TB: This is a great example of jazz fusion that is informed by classical. This album, Enigmatic Ocean, is one of his most popular jazz fusion records, and it starts with a 47-second track called “Overture,” and, you know, the idea of an overture is very much a classical idea. But also, on both of these albums you have these multi-part suites that are compositions that are all sort of connected. So you have the title suites on both of these, “Enigmatic Ocean” and “Imaginary Voyage,” both of which have four sections to them. They make up one composition, but they’re these four-part suites, which is very much a classical thing. This one actually has one of my favorite Jean-Luc Ponty songs on it, which is called “New Country.” It’s a great jazz-bluegrass thing, and it’s really cool...Even just bringing violin into jazz is sort of bringing the classical world into it.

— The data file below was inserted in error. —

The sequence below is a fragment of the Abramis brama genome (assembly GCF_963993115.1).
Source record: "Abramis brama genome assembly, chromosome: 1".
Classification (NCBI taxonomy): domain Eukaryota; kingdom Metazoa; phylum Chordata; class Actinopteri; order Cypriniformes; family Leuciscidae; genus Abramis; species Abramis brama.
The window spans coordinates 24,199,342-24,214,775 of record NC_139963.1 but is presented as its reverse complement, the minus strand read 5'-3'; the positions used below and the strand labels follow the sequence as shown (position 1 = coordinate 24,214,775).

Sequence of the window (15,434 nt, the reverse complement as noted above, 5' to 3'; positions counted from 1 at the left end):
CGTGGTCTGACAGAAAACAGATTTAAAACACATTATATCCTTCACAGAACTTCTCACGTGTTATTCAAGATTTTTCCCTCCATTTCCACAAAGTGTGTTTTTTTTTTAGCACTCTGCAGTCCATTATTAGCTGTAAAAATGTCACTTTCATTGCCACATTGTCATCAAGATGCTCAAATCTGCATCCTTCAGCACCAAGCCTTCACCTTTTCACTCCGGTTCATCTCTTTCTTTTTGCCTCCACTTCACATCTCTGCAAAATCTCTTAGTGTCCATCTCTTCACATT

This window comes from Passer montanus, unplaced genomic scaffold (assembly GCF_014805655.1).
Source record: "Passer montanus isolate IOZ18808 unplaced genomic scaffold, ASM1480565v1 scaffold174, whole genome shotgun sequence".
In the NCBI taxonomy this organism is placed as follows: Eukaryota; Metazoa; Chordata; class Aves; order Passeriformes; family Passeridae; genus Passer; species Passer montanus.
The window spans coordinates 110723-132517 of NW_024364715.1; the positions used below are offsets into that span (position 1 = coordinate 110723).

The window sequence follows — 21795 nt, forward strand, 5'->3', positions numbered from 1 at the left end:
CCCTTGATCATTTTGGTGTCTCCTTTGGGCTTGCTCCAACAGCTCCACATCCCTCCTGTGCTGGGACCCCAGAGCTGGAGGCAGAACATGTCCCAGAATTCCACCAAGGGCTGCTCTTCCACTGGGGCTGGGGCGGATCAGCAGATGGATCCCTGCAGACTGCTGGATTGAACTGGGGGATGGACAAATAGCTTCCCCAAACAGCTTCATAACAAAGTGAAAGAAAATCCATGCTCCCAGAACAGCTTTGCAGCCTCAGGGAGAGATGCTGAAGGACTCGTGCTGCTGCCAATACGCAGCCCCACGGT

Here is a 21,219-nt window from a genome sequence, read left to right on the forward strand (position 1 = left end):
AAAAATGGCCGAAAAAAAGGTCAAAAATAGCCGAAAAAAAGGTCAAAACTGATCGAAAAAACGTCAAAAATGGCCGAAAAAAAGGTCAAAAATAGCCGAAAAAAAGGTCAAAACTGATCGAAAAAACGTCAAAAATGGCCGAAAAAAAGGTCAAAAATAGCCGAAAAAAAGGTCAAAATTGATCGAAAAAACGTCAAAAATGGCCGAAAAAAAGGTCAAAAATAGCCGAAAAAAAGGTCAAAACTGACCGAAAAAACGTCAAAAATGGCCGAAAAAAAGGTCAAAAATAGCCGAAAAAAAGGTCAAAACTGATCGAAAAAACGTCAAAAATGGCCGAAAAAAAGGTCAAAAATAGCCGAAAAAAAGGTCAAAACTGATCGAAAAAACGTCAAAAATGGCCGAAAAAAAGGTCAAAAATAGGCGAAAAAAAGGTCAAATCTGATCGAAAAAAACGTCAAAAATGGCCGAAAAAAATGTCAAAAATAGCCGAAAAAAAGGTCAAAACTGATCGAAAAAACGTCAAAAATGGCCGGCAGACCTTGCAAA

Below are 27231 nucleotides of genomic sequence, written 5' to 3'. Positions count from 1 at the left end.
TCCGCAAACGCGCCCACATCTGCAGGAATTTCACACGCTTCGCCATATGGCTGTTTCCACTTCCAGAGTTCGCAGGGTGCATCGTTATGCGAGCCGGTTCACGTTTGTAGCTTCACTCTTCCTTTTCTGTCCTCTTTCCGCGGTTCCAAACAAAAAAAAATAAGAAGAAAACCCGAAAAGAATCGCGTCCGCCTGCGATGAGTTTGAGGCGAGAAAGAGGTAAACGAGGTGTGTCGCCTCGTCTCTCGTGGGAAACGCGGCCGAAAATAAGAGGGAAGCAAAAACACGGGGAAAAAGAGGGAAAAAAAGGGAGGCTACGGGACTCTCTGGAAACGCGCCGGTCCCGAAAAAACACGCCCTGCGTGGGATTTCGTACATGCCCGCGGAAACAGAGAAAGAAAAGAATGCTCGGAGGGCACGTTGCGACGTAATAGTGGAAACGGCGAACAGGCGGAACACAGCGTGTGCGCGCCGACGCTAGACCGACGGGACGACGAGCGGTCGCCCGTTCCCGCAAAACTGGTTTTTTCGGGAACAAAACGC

We moved from the jazz room to the shelves of pop and rock vinyls, where Baum picked out a couple Kansas albums, one Caravan album, a few Supertramp albums, and a Ween record, which they specified that they were pulling on behalf of their absent co-DJ Hamish.


Leftoverture (1976) and Point of Know Return (1977) by Kansas

TB: These are the albums Leftoverture and Point of Know Return by Kansas, from ‘76 and ‘77 respectively. Both of these are awesome albums…[Leftoverture] starts with “Carry On My Wayward Son” and it ends with a 6-part suite called “Magnum Opus.” This one [Point of Know Return] is a little bit more commercially accessible, which is weird because it’s still very progressive and out there, but the songs don’t have as many crazy instrumental breaks in them. This album has “Dust in the Wind” on it.